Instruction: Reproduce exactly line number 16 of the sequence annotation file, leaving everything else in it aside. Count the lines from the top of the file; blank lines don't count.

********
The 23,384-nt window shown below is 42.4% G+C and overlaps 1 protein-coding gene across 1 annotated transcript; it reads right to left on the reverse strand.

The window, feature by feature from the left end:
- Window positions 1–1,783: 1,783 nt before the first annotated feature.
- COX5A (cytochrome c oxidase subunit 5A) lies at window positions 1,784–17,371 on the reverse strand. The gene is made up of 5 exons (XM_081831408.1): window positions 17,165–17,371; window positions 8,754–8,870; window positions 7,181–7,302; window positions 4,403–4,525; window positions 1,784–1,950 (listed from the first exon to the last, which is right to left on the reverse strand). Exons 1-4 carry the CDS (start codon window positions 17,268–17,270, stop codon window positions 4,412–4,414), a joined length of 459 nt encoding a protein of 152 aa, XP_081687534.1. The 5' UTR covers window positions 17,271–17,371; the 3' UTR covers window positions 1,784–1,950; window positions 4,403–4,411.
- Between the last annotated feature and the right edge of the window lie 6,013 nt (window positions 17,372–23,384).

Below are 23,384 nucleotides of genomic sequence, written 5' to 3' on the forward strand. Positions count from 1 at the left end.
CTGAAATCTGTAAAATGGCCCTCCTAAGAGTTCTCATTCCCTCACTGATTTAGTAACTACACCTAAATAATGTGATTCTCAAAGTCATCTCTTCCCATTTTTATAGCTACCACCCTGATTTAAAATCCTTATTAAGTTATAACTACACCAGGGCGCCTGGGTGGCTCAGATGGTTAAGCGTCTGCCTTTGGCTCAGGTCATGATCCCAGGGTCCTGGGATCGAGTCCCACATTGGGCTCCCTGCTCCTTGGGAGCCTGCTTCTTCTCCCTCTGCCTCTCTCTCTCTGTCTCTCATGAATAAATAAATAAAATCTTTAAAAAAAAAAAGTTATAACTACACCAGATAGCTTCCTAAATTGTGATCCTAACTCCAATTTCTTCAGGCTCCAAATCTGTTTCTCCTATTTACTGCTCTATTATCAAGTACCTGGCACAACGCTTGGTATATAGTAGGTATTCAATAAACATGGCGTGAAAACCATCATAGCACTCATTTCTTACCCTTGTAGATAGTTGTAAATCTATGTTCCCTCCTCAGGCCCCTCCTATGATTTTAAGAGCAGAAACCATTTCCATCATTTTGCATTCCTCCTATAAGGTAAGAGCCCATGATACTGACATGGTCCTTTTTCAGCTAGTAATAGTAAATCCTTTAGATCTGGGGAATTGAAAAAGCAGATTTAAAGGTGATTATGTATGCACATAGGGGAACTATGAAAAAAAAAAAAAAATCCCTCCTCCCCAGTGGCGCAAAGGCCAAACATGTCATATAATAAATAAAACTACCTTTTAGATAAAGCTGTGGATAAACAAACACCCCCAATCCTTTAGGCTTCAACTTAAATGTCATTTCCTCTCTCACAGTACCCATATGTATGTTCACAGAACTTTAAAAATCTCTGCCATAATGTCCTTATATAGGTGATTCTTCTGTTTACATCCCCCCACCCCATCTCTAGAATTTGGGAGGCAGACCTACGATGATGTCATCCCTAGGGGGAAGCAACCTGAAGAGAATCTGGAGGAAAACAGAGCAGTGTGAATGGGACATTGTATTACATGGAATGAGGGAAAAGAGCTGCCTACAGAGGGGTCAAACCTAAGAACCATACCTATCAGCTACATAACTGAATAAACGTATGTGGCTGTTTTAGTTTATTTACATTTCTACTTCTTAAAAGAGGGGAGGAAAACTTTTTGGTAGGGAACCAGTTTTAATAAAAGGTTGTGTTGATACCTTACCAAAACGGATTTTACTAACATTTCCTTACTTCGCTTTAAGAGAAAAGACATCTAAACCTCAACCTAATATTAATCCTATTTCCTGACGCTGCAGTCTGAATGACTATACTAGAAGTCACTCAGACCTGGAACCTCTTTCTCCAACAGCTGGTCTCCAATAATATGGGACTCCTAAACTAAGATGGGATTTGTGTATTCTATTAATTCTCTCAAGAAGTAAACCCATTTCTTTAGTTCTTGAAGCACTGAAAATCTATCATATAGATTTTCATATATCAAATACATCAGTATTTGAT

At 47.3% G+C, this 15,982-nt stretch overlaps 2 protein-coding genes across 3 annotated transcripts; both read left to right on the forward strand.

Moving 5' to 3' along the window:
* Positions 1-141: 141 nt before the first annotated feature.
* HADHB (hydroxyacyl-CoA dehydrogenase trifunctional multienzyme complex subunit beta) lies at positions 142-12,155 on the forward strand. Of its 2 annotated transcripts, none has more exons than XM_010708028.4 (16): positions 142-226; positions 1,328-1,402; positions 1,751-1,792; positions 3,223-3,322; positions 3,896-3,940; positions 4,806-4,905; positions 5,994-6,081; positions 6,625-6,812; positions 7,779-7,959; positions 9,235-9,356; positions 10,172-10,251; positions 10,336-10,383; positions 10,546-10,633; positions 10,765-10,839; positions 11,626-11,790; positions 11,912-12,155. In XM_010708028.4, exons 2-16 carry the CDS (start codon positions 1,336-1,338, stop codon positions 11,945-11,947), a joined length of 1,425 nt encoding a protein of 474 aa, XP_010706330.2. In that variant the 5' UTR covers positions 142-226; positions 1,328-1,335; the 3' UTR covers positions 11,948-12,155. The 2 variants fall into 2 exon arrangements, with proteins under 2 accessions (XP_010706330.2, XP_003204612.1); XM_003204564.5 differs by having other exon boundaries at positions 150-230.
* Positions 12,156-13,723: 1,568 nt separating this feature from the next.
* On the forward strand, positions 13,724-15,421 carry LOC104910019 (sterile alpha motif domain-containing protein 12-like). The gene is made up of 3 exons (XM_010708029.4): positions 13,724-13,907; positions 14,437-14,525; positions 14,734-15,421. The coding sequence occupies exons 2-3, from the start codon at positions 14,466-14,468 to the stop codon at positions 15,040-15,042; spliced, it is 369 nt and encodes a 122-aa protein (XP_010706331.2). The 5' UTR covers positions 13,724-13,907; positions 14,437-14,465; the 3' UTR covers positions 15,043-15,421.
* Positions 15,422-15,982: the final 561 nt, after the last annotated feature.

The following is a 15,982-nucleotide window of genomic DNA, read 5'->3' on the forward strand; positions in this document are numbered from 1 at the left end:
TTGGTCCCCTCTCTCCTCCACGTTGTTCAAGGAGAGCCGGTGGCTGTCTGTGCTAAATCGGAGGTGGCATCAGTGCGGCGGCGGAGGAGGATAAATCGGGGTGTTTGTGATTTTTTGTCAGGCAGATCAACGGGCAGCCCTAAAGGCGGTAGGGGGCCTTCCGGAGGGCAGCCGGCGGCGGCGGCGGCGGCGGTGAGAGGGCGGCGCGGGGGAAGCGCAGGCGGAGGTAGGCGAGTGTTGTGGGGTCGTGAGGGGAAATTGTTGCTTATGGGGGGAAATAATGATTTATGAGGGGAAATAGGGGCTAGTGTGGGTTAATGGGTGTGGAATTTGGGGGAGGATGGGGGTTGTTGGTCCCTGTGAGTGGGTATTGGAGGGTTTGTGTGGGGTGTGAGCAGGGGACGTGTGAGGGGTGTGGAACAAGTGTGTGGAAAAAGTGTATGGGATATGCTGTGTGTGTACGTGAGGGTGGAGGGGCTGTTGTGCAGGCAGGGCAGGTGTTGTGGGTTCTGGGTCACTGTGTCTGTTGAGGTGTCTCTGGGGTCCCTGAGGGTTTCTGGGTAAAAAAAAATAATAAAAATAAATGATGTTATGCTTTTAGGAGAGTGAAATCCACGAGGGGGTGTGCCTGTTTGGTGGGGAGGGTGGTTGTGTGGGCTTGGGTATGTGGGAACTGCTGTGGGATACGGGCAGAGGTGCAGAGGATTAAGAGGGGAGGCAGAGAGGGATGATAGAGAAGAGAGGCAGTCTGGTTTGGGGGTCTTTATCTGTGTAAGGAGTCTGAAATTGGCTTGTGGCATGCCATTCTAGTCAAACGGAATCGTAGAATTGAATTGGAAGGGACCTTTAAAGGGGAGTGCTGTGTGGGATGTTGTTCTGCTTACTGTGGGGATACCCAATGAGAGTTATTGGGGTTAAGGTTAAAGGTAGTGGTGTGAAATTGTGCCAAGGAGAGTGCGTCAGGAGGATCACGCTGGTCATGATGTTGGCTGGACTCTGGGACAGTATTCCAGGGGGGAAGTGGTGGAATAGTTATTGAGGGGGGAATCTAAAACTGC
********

TTGGTCCCCTCTCTCCTCCACGTTGTTCAAGGAGAGCCGGTGGCTGTCTGTGCTAAATCGGAGGTGGCATCAGTGCGGCGGCGGAGGAGGATAAATCGGGGTGTTTGTGATTTTTTGTCAGGCAGATCAACGGGCAGCCCTAAAGGCGGTAGGGGGCCTTCCGGAGGGCAGCCGGCGGCGGCGGCGGCGGCGGTGAGAGGGCGGCGCGGGGGAAGCGCAGGCGGAGGTAGGCGAGTGTTGTGGGGTCGTGAGGGGAAATTGTTGCTTATGGGGGGAAATAATGATTTATGAGGGGAAATAGGGGCTAGTGTGGGTTAATGGGTGTGGAATTTGGGGGAGGATGGGGGTTGTTGGTCCCTGTGAGTGGGTATTGGAGGGTTTGTGTGGGGTGTGAGCAGGGGACGTGTGAGGGGTGTGGAACAAGTGTGTGGAAAAAGTGTATGGGATATGCTGTGTGTGTACGTGAGGGTGGAGGGGCTGTTGTGCAGGCAGGGCAGGTGTTGTGGGTTCTGGGTCACTGTGTCTGTTGAGGTGTCTCTGGGGTCCCTGAGGGTTTCTGGGTAAAAAAAAATAATAAAAATAAATGATGTTATGCTTTTAGGAGAGTGAAATCCACGAGGGGGTGTGCCTGTTTGGTGGGGAGGGTGGTTGTGTGGGCTTGGGTATGTGGGAACTGCTGTGGGATACGGGCAGAGGTGCAGAGGATTAAGAGGGGAGGCAGAGAGGGATGATAGAGAAGAGAGGCAGTCTGGTTTGGGGGTCTTTATCTGTGTAAGGAGTCTGAAATTGGCTTGTGGCATGCCATTCTAGTCAAACGGAATCGTAGAATTGAATTGGAAGGGACCTTTAAAGGGGAGTGCTGTGTGGGATGTTGTTCTGCTTACTGTGGGGATACCCAATGAGAGTTATTGGGGTTAAGGTTAAAGGTAGTGGTGTGAAATTGTGCCAAGGAGAGTGCGTCAGGAGGATCACGCTGGTCATGATGTTGGCTGGACTCTGGGACAGTATTCCAGGGGGGAAGTGGTGGAATAGTTATTGAGGGGGGAATCTAAAACTGC